Thoughts on the deposition:
The story of the deposition really began the previous day at the status hearing. The hearing was a success for us: the judge set an early trial date of December 1 against the wishes of Plaintiffs’ counsel. After the hearing, Plaintiff’s supervising attorney informed Prof. Nesson that he could only bring 2 students along with him to the deposition because they could not find a conference room large enough to accommodate more. She said it was absolutely impossible to get a larger room. I mentioned that the students won’t mind squeezing a bit, but she said “no, we can’t crowd the court reporter.” Notably, Plaintiffs’ deposition team would include 3, and at times 4, attorneys; apparently they were unwilling to afford Joel the same-sized team. In any event, Prof. Nesson and Plaintiff’s supervising attorney engaged in back and forth about this, until Prof. Nesson stated quite matter-of-factly “We are bringing 3.”
As a side note, Joel asked on the day of the hearing whether he needed to dress in a particular way for the deposition. Prof. Nesson said that ordinary clothes would be fine. Joel decided then and there that he would wear a Boston Red Sox t-shirt. It was meant to be his own small dig at Plaintiffs’ counsel: they were from Denver, and Joel was thinking about the Red Sox defeat over the Rockies in a recent World Series.
Our team met briefly the morning of the deposition. As promised, Joel was in his red sox t-shirt. Prof. Nesson’s chief advise to Joel was to be a “warrior:” You have your story, and you calmly and coolly state that story; you stay calm and focused at all times; you do not let them antagonize you or rush you or take you off your rhythm; you answer their questions with as few words as possible and by telling your story; nothing more; nothing less.
We arrived at local-counsel’s law offices and were shown to the conference room. I was expecting something small and cramped. The conference room was large enough to comfortably fit over a dozen people. The plaintiffs’ lawyers at the deposition were: the case’s supervising attorney; a junior attorney; and plaintiffs’ in-house counsel.
The supervising attorney took the deposition. Joel was apparently trying to really get into his “warrior” persona – he put on sun-glasses, maybe to keep them from seeing the whites of his eyes? She immediately began by asking Joel a litany of questions about how Prof. Nesson became involved in the case. For each question, Prof. Nesson asserted attorney-client privilege. This happened for about a dozen questions; each time, plaintiffs asked Joel a question, he said “I’ve been instructed not to answer,” plaintiff asked Prof. Nesson if he was instructing Joel not to answer, and Prof. Nesson said “yes.” It was all quite repetitive, until Plaintiffs began asking about whether Joel reviewed documents with Prof. Nesson. Unsuprisingly, Prof. Nesson asserted privilege. In-house counsel asked to go off the record.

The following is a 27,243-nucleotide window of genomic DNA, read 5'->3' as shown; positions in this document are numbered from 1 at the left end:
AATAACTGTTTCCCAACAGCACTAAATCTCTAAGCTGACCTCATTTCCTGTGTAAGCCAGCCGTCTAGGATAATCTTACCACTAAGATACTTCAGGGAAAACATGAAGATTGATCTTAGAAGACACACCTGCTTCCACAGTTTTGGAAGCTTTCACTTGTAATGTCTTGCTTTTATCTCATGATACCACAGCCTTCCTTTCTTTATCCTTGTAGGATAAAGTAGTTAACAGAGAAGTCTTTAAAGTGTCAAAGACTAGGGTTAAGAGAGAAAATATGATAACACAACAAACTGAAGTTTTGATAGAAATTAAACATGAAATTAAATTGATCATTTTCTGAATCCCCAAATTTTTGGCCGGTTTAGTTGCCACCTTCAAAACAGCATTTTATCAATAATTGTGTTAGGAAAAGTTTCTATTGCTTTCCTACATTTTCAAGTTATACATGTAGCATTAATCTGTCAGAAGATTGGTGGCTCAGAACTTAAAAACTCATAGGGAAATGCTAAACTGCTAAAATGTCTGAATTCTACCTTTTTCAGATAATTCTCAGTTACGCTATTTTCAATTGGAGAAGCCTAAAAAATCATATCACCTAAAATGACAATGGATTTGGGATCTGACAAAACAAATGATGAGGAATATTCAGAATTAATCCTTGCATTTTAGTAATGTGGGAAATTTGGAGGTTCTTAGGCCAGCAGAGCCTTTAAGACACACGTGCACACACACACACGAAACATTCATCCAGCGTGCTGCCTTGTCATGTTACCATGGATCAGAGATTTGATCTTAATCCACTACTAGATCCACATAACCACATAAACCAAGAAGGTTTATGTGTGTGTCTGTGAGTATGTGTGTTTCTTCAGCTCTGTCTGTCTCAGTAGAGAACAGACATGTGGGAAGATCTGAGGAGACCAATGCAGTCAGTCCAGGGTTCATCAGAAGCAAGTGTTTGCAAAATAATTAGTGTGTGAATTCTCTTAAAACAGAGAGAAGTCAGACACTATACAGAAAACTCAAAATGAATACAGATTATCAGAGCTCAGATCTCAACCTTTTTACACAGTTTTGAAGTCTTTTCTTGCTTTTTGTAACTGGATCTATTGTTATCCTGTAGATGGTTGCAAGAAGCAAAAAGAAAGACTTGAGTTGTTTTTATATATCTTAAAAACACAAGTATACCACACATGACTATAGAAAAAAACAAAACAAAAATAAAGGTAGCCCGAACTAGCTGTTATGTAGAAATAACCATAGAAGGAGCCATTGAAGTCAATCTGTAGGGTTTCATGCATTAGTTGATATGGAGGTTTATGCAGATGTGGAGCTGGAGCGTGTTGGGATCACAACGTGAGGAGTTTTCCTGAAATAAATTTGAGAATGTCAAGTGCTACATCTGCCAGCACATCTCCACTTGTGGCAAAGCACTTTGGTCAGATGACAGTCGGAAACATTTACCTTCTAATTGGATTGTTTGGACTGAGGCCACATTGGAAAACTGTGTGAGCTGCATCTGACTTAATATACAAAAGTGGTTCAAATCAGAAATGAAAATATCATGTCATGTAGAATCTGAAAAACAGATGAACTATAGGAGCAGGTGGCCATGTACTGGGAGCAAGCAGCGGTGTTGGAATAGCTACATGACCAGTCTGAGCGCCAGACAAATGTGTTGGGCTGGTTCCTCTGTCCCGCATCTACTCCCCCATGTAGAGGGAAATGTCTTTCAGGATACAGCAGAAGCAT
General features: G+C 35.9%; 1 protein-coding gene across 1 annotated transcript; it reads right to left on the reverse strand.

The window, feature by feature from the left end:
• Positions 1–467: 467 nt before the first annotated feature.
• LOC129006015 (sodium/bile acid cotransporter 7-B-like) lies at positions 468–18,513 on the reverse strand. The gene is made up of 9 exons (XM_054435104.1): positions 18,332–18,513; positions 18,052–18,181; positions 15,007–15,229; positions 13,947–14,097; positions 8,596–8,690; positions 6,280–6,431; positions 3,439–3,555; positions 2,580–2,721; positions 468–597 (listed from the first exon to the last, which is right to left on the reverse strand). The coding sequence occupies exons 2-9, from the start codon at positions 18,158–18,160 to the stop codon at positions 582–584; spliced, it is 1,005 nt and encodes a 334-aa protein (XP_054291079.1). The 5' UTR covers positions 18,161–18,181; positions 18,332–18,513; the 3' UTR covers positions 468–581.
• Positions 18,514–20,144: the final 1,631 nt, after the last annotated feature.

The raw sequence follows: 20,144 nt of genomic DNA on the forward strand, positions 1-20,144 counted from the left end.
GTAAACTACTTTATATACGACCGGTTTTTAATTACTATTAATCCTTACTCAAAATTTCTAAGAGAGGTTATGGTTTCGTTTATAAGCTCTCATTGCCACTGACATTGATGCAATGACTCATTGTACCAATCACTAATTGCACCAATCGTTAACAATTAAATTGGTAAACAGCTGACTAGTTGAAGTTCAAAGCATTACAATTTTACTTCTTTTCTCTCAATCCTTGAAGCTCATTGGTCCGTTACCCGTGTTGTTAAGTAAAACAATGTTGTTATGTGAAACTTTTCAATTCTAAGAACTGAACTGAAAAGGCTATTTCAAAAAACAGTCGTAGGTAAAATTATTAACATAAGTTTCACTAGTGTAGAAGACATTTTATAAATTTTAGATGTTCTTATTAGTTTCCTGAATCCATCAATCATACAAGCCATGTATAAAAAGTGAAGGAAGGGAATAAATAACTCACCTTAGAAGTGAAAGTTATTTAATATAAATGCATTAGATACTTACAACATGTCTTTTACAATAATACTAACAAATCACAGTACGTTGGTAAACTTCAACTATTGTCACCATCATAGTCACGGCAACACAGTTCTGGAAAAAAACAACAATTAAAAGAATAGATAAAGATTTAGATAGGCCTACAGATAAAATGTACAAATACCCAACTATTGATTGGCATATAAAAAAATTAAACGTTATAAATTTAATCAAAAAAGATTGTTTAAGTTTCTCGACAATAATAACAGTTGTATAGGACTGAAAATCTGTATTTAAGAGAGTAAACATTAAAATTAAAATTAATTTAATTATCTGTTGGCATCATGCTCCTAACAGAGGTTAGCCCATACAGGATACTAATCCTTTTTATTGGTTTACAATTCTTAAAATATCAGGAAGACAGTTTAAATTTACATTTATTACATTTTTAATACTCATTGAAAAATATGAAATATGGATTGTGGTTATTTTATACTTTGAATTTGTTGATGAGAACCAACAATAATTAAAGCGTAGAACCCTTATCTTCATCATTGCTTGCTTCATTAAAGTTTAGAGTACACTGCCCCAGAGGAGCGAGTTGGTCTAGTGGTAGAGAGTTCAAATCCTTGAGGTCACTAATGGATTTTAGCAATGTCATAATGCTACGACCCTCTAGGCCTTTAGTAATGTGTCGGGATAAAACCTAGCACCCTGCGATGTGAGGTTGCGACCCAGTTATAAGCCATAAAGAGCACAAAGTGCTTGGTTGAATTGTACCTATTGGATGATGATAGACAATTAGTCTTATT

The in-house counsel stated that the questions they were asking were completely ordinary and routine, they are not subject to privilege, and he has never been in a deposition where privilege was asserted. He explained that the contents of the documents may be privileged, but not a description of the nature of the documents; parties are required to produce “privilege logs” all the time. He then implied that Prof. Nesson was out of touch with current legal practice because he was a professor and doesn’t take many depositions these days. Prof. Nesson responded by commenting on the bullying nature of the litigation: the record companies are inappropriately using bullying tactics against the public in general, and have been unnecessarily harsh in their dealings with Joel in particular. The in-house counsel replied by saying that he has quite different views on the matter: many people get laid-off every year because of lost sales due to file-sharing and that is who he was fighting for. With regards to Joel’s case, he stated that Plaintiffs have been extremely generous with him and have afforded him many courtesies because he was pro se. He noted that Joel was the one being unduly harsh when he filed two separate motions for sanctions. As evidence of Joel’s supposed disrespect, he pointed out: “Here is a kid who shows up in our office wearing a Red Sox T-shirt and sun glasses!” The decision was made to save that conversation for another day and continue the deposition.
Eventually, the line of questioning went towards inquiries about other people who used or may have used Joel’s Kazaa account on the family computer. One by one, Joel listed off family and friends who used the computer over the years and explained why he thinks they may have used Kazaa (e.g., “they are music fans;” “they burn CDs;” “they download things”). The questioning for each such person took about 15 minutes or more. After 4 of these iterations, I had to leave to get to my clinical. I’m very curious about what else happened and how the deposition ended.